We should have listened to King

January 21, 1991|By Jo Ann Robinson

ANNOUNCEMENTS from peace groups now outnumber the catalogs from mail order houses in my daily mail. I think about the prediction Martin Luther King Jr. made in 1967:

. . . Unless there is a significant and profound change in American life and policy, we will find ourselves organizing clergy-and-laymen-concerned committees for the next generation. We will be marching and attending rallies without end.

The daily newspaper devotes a major article to panhandlers, including tips on "What to say or do" when one asks for money. I hear King crying out:

A true revolution of values will soon cause us to question the fairness and justice of many of our past and present policies. True compassion is more than flinging a coin to a beggar . . . It comes to see that an edifice which produces beggars needs restructuring.

The barber who used to cut my son's hair is murdered. Soon after, a father of two children is gunned down in a parking lot that I walk past often. Twice in the next week I set out by foot on ordinary errands and become extraordinarily frightened by an on-rush of policemen with their guns drawn -- pursuing a holdup man in one case, a drug dealer in the other. And I remember the anguished pronouncement of King:

As I have walked among the desperate, angry young men in the ghettos of the North . . . I have told them that . . . [violence] would not solve their problems . . . But, they asked . . . if our nation wasn't using massive doses of violence to solve its problems, to bring about the changes it wanted. Their questions hit home, and I knew that I could never again raise my voice against the violence of the oppressed in the ghettos without having first spoken clearly to the greatest purveyor of violence in the world today -- my own government.

During a discussion on National Public Radio about the volunteer army, someone says that for young African-Americans the local military recruitment station is "the only place that is hiring." I think also of the inflated promises and surface glamour which entice students from lower economic levels to join ROTC in high school and college and of the complicity of educators in this. The result: African-Americans, who comprise about 12 percent of the U.S. population, are 30 percent of the U.S. troops in Operation Desert Storm. What excuse can we possibly offer for perpetuating this evil pattern which Dr. King indicted a quarter of a century ago:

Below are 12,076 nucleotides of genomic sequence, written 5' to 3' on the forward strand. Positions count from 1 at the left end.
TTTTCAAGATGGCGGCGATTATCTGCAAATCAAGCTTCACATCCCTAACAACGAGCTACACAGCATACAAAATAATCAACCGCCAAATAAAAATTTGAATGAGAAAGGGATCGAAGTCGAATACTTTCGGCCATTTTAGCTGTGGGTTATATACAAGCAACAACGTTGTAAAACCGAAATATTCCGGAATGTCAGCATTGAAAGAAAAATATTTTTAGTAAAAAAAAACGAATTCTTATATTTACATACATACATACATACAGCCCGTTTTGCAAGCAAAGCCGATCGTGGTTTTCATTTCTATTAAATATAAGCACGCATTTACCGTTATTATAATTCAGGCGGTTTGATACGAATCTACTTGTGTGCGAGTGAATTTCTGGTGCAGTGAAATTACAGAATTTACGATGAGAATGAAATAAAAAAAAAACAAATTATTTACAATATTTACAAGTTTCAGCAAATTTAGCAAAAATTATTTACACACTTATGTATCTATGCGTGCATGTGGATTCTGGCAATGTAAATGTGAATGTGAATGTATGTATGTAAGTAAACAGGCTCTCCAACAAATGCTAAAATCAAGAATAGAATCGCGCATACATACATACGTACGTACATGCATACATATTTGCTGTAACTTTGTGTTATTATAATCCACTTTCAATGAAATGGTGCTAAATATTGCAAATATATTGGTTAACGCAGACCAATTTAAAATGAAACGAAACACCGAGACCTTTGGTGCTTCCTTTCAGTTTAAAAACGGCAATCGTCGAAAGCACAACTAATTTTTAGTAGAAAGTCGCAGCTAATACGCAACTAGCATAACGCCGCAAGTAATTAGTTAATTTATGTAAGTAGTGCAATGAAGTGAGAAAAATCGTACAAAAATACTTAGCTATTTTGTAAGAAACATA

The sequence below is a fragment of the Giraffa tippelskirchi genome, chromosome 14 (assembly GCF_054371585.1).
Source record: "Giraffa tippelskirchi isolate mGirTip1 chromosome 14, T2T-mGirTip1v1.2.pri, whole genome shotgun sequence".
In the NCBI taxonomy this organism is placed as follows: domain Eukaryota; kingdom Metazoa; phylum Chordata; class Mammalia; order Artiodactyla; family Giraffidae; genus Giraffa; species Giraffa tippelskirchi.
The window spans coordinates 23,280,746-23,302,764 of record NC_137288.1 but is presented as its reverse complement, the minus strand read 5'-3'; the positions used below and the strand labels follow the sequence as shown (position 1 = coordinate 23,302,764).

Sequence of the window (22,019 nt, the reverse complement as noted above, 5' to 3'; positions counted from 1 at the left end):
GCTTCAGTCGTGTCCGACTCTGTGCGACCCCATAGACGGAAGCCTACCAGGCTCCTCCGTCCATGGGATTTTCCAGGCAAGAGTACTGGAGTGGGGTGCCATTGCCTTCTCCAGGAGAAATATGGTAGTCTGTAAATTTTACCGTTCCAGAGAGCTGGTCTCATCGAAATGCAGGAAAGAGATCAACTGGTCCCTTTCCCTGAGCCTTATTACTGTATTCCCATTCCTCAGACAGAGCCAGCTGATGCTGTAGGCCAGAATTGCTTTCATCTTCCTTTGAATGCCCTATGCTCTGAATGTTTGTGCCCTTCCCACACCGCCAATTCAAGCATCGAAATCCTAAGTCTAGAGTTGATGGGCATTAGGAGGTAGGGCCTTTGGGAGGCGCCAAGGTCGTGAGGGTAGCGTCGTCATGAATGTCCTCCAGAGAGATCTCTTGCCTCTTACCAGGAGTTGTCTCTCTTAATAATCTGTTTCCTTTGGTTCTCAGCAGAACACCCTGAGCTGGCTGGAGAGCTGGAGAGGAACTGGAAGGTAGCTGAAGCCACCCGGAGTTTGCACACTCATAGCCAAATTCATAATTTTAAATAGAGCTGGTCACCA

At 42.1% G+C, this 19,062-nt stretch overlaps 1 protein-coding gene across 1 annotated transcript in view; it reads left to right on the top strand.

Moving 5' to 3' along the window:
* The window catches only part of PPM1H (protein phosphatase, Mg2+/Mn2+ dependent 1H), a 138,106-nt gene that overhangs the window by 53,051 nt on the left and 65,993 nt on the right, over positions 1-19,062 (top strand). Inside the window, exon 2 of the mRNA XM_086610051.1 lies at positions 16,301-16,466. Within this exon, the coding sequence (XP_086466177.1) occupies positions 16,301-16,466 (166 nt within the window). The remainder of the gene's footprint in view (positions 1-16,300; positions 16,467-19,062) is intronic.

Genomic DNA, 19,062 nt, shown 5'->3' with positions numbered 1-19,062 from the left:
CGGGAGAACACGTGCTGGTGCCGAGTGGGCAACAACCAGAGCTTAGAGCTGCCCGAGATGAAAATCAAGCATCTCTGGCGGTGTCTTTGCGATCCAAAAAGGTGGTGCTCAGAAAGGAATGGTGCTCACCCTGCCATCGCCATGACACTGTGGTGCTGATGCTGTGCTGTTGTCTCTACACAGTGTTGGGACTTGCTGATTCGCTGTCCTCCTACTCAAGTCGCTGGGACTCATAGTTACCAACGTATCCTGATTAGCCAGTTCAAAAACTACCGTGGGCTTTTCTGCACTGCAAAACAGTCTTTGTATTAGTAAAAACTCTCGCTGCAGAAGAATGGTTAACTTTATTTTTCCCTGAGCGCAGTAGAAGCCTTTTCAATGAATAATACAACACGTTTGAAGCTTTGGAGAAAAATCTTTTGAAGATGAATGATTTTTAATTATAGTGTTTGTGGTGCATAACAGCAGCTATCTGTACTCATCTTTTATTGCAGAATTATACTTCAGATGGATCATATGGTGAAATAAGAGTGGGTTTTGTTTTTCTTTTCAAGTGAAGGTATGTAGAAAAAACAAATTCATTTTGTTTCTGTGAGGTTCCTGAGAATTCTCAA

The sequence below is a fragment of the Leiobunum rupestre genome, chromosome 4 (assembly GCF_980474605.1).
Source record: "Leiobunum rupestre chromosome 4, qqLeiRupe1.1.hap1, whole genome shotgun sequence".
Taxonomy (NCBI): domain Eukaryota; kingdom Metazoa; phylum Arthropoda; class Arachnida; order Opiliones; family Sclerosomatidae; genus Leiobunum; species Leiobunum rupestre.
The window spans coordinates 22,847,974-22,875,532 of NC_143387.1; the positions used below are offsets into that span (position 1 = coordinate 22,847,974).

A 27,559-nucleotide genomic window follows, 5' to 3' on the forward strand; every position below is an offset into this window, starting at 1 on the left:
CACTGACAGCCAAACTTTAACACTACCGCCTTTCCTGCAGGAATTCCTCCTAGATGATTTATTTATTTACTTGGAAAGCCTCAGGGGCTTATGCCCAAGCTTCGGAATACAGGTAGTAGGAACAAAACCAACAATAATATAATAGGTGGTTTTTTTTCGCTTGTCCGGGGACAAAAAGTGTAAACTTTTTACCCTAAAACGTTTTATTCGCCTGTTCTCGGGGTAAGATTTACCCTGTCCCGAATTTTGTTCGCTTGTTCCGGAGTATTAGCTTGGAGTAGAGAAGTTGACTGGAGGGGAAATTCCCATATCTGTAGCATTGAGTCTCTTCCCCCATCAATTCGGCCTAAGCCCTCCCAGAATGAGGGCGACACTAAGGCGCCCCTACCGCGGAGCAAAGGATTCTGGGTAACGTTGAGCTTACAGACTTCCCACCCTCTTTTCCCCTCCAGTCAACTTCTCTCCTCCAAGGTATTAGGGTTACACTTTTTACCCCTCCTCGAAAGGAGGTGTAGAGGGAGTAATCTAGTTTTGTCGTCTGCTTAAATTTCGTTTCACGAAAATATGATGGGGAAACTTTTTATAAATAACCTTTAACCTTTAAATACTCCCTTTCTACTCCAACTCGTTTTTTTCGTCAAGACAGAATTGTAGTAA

. . . It became clear to me that the war was doing far more than devastating the hopes of the poor at home. It was sending their sons and their brothers and their husbands to fight and to die in extraordinarily high proportions relative to the rest of the population.

An ugly gas mask, hiding a human face, peers into the TV camera during Thursday night's coverage of the war. The same report quotes figures on the number of body bags ordered for the war and describes preparations for moving current occupants of the local veterans' hospital to make room for war victims. I have just been reading a statement from the Fellowship of Reconciliation: "In the past the U.S. rejected out of hand a Third World proposal to eliminate all chemical weapons. As vice president, George Bush twice cast the deciding vote in the U.S. Senate against the adoption of treaties banning chemical weapons . . . The U.S. has introduced nuclear weapons to the Middle East . . . [and] has energetically participated in the massive arms trade [there]." Oh! Why can we not grasp and respond to King's call for a true revolution:

A true revolution of values will lay hands on the world order and say of war: "This way of settling differences is not just . . . This business of burning human beings with napalm, of filling our nation's homes with orphans and widows, of injecting poisonous drugs of hate into the veins of peoples normally humane, of sending men home from dark and bloody battlefields physically handicapped and psychologically deranged, cannot be reconciled with wisdom, justice, and love."

I will answer my mail, call Washington, rally, vigil, march, wear buttons, put up signs, pray and resist despair. If we remember nothing else King said, let us at least not forget his warning about the consequences of giving up:

If we do not act we shall surely be dragged down the long, dark and shameful corridors of time reserved for those who possess power without compassion, might without morality, and strength without sight.

Jo Ann Robinson teaches history at Morgan State University. The King quotations are from a speech he gave at Riverside Church in New York City April 4, 1967.

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